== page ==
Eventually we settled in the same hills as our friends to the east of Cortona which sit high above the Val di Chiana, the famed Tuscan plain. Our first sight was of a group of dilapidated buildings on a hillside that skulked in a few hectares of a chestnut forest and overgrown, terraced land. Finding it had not been easy, but now each time we drive to or from Cortona we are entranced, beguiled and seduced all over again.
Two years after buying the property we moved into a rebuilt farmhouse and were using another of the wrecked buildings as a terrace with a deposito, storeroom, below it. Two years further on another wreck was transformed into a studio for Val, with a separate floor that provides pleasant accommodation for guests. Our very own Tuscan casa had been brought back to life.
During those years before we moved in, we became fascinated in the history of Cortona and the surrounding area.
Our interest in Luca Signorelli took us on a journey of discovery from the town’s tiny Museo Diocesano, one of the most important art museums of its kind in Tuscany, to climbing the streets that lead up to the highest point of Cortona and a medieval neighbourhood where the tiny church of San Niccolò conceals two superb Signorelli artworks.
Also, the church of San Francesco where Signorelli is buried and the most idiosyncratic main piazza in Tuscany, the town’s irregularly shaped Piazza della Repubblica, and the 13th century Palazzo Comunale with its adjoining clock tower which was added while Luca Signorelli was a town councillor.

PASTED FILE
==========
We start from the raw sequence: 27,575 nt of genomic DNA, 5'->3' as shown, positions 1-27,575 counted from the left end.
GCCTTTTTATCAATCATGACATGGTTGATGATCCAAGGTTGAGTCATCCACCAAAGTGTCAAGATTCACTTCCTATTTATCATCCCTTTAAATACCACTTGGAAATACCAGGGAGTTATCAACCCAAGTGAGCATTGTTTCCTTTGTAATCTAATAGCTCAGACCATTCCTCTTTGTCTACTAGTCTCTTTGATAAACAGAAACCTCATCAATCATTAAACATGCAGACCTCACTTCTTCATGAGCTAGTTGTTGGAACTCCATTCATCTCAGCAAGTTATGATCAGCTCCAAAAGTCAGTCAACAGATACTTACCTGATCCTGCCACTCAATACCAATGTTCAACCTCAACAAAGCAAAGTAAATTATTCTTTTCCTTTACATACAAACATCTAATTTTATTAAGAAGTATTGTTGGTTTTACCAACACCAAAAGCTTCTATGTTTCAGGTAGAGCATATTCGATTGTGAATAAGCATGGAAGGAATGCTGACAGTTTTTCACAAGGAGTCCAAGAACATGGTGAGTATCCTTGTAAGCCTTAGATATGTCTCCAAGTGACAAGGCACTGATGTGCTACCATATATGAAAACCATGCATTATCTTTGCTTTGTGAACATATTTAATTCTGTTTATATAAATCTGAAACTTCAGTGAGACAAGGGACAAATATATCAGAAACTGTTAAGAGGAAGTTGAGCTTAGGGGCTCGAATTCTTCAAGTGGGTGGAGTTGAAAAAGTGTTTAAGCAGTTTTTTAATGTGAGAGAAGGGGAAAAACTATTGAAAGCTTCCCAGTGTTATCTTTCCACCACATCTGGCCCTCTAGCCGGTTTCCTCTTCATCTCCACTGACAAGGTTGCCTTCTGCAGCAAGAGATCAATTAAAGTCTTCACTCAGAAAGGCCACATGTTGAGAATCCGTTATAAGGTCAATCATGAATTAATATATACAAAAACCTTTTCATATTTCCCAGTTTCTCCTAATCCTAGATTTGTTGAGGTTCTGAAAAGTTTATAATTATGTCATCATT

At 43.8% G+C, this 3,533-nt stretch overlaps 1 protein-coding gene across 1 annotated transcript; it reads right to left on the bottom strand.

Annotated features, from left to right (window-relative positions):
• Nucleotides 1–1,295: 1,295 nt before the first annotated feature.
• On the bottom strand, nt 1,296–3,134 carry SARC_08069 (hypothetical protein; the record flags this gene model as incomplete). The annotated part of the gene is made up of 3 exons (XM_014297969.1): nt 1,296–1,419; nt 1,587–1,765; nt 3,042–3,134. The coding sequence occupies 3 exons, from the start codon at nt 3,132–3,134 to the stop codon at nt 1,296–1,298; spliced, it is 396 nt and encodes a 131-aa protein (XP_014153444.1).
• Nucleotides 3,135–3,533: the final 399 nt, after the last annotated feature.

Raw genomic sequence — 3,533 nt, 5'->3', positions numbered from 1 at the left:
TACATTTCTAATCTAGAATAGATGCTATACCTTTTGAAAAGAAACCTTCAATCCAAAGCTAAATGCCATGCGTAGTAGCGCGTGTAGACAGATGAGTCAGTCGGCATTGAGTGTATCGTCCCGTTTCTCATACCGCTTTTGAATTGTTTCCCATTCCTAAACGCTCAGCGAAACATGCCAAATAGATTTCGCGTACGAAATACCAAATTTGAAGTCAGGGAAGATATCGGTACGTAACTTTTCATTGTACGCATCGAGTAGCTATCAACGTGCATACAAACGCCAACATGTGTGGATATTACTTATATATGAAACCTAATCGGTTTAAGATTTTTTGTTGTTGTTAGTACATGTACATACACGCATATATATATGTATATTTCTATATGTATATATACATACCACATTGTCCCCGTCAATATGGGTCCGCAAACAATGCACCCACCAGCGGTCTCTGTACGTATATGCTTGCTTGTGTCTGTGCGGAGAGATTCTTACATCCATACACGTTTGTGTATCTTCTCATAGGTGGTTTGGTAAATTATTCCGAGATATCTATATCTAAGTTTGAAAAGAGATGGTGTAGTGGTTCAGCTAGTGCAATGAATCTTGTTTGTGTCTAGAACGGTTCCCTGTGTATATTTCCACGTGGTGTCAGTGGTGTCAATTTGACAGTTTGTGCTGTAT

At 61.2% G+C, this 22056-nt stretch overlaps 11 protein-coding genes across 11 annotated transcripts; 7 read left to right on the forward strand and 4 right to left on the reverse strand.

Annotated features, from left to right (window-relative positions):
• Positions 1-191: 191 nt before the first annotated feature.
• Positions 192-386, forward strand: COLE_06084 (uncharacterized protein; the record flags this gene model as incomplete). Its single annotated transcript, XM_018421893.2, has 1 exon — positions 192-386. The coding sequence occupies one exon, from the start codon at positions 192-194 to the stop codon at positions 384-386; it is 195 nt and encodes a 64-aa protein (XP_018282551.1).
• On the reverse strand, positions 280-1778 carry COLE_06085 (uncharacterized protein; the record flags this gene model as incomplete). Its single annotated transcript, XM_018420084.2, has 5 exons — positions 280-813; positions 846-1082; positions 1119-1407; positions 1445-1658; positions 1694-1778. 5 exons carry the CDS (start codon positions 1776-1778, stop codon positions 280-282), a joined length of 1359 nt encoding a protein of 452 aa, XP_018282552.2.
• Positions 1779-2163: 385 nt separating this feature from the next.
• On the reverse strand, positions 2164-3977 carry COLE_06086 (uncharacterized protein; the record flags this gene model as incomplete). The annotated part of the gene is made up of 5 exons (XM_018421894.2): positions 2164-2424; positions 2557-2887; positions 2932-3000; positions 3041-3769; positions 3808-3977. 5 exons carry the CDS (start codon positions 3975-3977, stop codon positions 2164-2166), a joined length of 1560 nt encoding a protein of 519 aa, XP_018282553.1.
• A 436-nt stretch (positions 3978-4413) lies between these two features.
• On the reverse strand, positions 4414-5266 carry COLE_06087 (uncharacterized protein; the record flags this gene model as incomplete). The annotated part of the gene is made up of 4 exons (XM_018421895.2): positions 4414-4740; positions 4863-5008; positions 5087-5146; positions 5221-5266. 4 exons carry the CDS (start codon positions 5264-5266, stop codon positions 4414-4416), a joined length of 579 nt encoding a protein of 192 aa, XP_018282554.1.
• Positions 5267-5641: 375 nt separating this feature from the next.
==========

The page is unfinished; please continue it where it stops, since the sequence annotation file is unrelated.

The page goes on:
A walk outside the Etruscan walls of the town took us to the striking Renaissance church of Santa Maria del Calcinaio which Signorelli had a hand in commissioning from the Sienese architect Francesco di Giorgio Martini.
By the time Signorelli was in his 40s, his reputation was high enough for him to be called by Pope Sixtus IV to work with Michelangelo, Botticelli, Ghirlandaio, Rosselli and Perugino on the frescoes in the Sistine Chapel.  Well, that’s what the famous chronicler of those times, Giorgio Vasari, writes. Others say Signorelli was called to Rome only after the other artists walked off the job because the Pope hadn’t paid them.
Whatever the circumstances, Signorelli completed the scheme with distinction, but it is generally acknowledged that his finest work is to be found in Orvieto’s duomo, about an hour’s drive south of Cortona. Here he painted a magnificent series of six frescoes illustrating the Last Judgement and the end of the world. He laboured on these grand and dramatic scenes for five years, from 1499 to 1504, taking inspiration from Dante’s epic poem The Divine Comedy.